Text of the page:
Is your pet scared of fireworks? Are they scared of the dark? Do you know? Either way, it’s better to be safe than sorry – so, if you are in a fireworks area, start preparing now – and don't forget that New Year also brings fireworks.....
If you know your dog is afraid - it can take a couple of months to work through a desensitisation and counter-conditioning program (what's this?). Starting early can really give you the time to turn your pet around. Product like Adaptil (DAP) and Desensitisation CD's can help if you want to work on your own. It can also help tremendously to get help from a qualified behaviourist who will be able to create a programme which will also work on several additional aspects to help to improve your dog's confidence and decrease their fear. You can also get a greater understanding of your dog's fireworks fear in this new Fireworks Fear booklet.
Is it too late? It’s never too late to implement at least some of the help in this note, but it's best to do the desensitisation programme when it's not dark in the evenings and there are no fireworks and bangs around. If there are only a few days to go to the fireworks events, then it would be best to visit your vet for help to calm your dog. And, there are also some new calming aids that can act very quickly - have a look at the Thundershirt - a specially designed coat that exerts constant gentle pressure on your dogs body; or the Pet Remedy Diffuser - a natural way to help your dog to be calm.
And, prevention for puppies - early exposure to lots of different sights, experiences, and sounds can really help prevent your puppy developing a fear of noises or fireworks - the CLIX, Noise desensitisation CD can be a great help towards that.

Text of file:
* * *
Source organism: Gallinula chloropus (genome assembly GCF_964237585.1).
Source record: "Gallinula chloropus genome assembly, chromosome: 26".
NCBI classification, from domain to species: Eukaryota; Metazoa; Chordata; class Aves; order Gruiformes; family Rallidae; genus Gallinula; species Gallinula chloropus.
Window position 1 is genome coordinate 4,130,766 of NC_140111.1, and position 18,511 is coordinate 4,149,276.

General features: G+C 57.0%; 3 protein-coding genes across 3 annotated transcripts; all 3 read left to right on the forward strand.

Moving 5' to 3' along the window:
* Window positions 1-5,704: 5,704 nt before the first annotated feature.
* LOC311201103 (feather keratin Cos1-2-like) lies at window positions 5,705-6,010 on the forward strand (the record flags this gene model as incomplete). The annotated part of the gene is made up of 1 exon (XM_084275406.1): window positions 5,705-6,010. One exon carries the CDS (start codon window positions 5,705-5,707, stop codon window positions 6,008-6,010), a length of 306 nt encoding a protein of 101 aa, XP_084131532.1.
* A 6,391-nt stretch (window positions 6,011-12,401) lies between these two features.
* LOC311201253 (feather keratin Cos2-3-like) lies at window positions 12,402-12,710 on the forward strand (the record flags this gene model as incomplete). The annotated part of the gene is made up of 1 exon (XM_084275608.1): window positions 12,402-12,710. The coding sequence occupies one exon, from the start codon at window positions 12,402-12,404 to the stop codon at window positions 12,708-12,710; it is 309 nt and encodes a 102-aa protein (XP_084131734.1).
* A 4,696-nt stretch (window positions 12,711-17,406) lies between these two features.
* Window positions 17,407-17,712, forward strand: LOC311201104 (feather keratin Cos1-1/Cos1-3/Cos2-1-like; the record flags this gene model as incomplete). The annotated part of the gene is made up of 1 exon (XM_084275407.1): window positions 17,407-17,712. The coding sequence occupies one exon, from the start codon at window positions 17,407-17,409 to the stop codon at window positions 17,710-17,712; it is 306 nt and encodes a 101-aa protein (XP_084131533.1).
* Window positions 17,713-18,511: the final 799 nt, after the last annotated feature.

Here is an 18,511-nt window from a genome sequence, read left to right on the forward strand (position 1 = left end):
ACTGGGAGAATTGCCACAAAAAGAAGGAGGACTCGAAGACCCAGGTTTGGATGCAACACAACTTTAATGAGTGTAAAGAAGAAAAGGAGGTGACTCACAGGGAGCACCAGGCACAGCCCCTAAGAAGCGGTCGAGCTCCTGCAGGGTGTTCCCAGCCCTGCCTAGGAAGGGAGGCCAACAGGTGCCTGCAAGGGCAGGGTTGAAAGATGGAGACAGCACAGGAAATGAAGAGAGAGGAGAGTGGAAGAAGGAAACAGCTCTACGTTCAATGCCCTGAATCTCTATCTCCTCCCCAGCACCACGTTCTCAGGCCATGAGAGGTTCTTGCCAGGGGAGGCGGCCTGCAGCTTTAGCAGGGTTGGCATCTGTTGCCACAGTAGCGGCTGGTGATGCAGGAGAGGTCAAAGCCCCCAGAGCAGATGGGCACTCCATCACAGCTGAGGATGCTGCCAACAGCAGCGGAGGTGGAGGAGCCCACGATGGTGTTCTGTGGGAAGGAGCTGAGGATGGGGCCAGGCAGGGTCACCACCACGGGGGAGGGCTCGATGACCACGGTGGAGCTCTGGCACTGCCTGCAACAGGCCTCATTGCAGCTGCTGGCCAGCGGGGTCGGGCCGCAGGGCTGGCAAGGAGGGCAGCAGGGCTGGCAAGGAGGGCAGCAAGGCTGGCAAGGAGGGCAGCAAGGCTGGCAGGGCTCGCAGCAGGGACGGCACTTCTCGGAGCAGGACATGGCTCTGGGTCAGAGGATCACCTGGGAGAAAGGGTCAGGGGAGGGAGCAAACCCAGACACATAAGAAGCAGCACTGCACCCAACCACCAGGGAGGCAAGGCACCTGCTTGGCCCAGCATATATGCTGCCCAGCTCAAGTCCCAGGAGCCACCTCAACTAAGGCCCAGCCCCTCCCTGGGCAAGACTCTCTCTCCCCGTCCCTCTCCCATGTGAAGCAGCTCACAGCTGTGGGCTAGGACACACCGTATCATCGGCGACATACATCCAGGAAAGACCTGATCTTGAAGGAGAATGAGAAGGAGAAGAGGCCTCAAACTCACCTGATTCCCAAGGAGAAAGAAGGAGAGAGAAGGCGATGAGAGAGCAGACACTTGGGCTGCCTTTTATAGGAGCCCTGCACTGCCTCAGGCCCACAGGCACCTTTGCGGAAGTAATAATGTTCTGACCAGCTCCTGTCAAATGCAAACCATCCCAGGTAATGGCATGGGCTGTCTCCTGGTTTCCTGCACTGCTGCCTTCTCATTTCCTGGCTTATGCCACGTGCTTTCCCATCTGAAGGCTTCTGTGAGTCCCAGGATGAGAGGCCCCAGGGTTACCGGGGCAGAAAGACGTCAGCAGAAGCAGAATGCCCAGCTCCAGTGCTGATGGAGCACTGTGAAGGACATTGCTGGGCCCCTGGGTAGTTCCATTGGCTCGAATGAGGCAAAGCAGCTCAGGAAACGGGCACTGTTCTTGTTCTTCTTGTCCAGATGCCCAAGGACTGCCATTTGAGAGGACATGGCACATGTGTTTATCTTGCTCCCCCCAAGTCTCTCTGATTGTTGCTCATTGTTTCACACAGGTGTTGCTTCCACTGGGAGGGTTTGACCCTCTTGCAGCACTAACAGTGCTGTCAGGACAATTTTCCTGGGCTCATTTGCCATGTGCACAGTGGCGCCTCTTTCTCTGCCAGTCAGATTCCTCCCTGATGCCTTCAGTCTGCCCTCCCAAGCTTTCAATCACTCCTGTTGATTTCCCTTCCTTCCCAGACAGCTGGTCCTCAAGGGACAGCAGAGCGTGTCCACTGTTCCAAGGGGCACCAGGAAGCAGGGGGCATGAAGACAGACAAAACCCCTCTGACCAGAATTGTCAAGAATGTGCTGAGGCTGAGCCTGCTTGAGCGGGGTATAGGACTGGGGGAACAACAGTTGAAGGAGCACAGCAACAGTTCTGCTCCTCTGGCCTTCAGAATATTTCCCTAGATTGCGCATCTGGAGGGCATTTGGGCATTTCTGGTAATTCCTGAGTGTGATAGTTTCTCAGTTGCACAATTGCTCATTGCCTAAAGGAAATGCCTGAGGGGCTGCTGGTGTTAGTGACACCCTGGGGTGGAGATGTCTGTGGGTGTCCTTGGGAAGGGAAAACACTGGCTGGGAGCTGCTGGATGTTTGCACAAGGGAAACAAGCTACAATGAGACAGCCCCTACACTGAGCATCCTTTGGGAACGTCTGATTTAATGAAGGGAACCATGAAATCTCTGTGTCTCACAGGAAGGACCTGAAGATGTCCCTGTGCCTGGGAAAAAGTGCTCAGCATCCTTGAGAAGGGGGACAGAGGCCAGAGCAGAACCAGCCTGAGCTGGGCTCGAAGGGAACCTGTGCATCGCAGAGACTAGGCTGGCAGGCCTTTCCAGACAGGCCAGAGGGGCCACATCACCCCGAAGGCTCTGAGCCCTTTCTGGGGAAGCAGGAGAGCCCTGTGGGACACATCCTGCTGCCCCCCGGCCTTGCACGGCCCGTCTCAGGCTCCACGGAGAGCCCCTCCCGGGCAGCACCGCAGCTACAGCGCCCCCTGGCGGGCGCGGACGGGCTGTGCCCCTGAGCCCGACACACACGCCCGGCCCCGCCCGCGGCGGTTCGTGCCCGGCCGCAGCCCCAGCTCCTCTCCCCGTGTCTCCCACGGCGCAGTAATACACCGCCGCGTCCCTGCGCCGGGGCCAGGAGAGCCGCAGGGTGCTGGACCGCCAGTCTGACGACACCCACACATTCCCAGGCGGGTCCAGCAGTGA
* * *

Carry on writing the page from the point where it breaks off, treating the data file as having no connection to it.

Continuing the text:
THE 7 Do’s on helping your dog cope with fireworks
Desensitisation - Many pets are successfully helped by using desensitisation CD’s. These simulate the random and unpredictable nature of the firework noise. Start several weeks prior to the event, gradually building up the volume and playing time.
Distraction – To help increase the effect of the desensitisation, take the opportunity to distract your pet, whilst playing the CD. Either play with them or do some training, or give them a favourite toy or chew.
Dog Appeasing Pheromone - Adaptil
If you already know that your pet is scared, then try an Adaptil (for dogs) or Feliway (for cats) which release calming pheromones. Plug it in where the pet spends most time for about 2 weeks before you start the desensitisation work, and then keep it going. Read about other calming aids here - herbals, dietary supplements etc
Don’t Delay - The more you do the better here - and some pets do need more help than described above. Behaviour Therapy and training can help tremendously - especially if your pet is now scared of the dark too. Working with the problem holistically can really help, pulling together many aspects of the dogs life to build overall confidence and reduce factors which can cause internal or external distress. Any questions? Please call Pawsability, or find a behaviour therapist near you.
Desensitisation - this is where your dog is carefully exposed to the fireworks noises at gradually increasing volume until such times as they do not re-act.
Counter conditioning happens after the desensitisation process and teaches the dog that the sounds actually mean good-things.
Why start in the summer? The whole process will work far more effectively if the desensitisation and counter-conditioning processes occurs when there is no likelyhood of the dog being exposed to these noises or other aspects of their fear, such as dark nights.
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